Dr Bharath Ganesh is an Assistant Professor of Media Studies at the University of Groningen, Netherlands. His research focuses on new media, political communication and cultures of hate and intolerance online using computational and qualitative methods. Before joining University of Groningen, Bharath was a postdoctoral researcher at the Oxford Internet Institute (OII), where he contributed to research on far-right extremism and regulation of extremist content on social media platforms for the VOX-Pol Network. He also contributed to research on Russian disinformation practices in the United States with the Computational Propaganda Project at the OII.
Dehumanisation, hate speech and violence in right-wing extremist environments
This presentation provides an insight into how radical nationalist ideologies are expressed within a number of different digital environments – both environments with a clear ideological profile, and some free speech environments that tend to attract individuals who sympathise with radical nationalist views. Based on examples, it is shown how hate speech and dehumanisation are used to assign traits to groups and individuals making them legitimate targets of violence and that there is a culture of glorification of terrorists and assailants.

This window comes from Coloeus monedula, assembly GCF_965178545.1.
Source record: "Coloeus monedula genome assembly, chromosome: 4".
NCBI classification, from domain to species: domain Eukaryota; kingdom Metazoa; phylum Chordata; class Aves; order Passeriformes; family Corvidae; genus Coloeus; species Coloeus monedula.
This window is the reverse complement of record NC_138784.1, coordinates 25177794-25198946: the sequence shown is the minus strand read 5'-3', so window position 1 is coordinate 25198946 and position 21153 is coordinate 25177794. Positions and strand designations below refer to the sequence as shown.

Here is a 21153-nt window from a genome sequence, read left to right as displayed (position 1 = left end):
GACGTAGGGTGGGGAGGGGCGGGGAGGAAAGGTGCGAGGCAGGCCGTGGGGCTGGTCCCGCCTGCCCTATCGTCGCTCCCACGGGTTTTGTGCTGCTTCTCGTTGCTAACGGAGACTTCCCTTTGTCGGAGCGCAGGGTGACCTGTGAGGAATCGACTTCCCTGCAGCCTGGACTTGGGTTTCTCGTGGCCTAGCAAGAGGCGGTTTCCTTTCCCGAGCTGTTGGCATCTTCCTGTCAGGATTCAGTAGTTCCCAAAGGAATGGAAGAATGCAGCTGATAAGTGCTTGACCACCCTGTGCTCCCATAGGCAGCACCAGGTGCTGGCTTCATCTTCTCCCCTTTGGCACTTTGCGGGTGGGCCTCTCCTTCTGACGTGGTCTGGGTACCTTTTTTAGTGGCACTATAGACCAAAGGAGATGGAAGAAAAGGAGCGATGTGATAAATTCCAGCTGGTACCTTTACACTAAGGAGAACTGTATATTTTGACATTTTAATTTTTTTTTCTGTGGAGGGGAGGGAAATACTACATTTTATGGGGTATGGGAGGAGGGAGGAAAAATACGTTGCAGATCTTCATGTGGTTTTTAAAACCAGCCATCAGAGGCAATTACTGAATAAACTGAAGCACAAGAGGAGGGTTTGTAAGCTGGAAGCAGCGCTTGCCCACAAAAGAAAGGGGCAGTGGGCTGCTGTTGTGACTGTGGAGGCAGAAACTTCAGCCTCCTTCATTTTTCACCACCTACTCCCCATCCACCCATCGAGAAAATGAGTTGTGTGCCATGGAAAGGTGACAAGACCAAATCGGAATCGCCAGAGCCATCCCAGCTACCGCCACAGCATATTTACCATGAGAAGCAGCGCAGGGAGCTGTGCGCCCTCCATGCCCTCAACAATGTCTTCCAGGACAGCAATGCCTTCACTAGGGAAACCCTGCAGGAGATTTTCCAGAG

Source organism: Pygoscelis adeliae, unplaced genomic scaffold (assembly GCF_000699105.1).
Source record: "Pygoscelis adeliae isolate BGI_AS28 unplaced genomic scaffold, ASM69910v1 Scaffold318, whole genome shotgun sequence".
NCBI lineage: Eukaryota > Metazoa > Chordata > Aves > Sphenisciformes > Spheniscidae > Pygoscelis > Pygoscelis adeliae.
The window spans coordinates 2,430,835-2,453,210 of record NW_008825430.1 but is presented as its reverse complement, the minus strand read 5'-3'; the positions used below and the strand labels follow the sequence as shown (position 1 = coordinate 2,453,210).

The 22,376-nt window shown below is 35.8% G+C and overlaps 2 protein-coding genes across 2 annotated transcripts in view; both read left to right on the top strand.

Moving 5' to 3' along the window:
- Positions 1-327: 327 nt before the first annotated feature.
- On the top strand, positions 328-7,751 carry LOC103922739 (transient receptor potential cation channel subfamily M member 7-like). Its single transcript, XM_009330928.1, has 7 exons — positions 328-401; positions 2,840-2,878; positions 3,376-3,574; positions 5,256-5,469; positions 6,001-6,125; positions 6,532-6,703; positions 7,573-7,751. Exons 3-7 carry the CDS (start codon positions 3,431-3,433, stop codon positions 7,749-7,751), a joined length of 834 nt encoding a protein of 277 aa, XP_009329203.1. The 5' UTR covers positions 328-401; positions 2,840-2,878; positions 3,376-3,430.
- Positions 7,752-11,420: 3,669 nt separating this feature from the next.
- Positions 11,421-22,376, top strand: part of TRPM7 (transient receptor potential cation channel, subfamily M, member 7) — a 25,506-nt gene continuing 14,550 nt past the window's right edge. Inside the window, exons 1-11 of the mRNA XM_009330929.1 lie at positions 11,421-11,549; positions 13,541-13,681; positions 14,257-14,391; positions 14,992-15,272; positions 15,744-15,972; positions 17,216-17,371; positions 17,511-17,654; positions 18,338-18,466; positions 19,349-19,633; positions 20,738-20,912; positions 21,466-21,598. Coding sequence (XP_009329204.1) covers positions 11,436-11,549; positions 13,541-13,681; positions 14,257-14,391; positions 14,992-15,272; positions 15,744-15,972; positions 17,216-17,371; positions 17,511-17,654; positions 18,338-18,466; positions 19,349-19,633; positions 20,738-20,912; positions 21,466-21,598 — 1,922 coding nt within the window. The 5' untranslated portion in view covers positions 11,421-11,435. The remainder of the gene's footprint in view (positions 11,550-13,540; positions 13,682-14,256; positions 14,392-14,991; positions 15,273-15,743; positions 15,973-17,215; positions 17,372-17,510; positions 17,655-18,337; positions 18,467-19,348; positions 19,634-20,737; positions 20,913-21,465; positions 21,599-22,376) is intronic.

Dr Lisa Kaati is a senior researcher at the Swedish Defence Research Agency, where she is the head of the Data science group. Her research interests are digital environments and phenomena. During the last four years, she has been member of a Swedish government commission, where she studies violent extremism in digital environments from a Swedish perspective.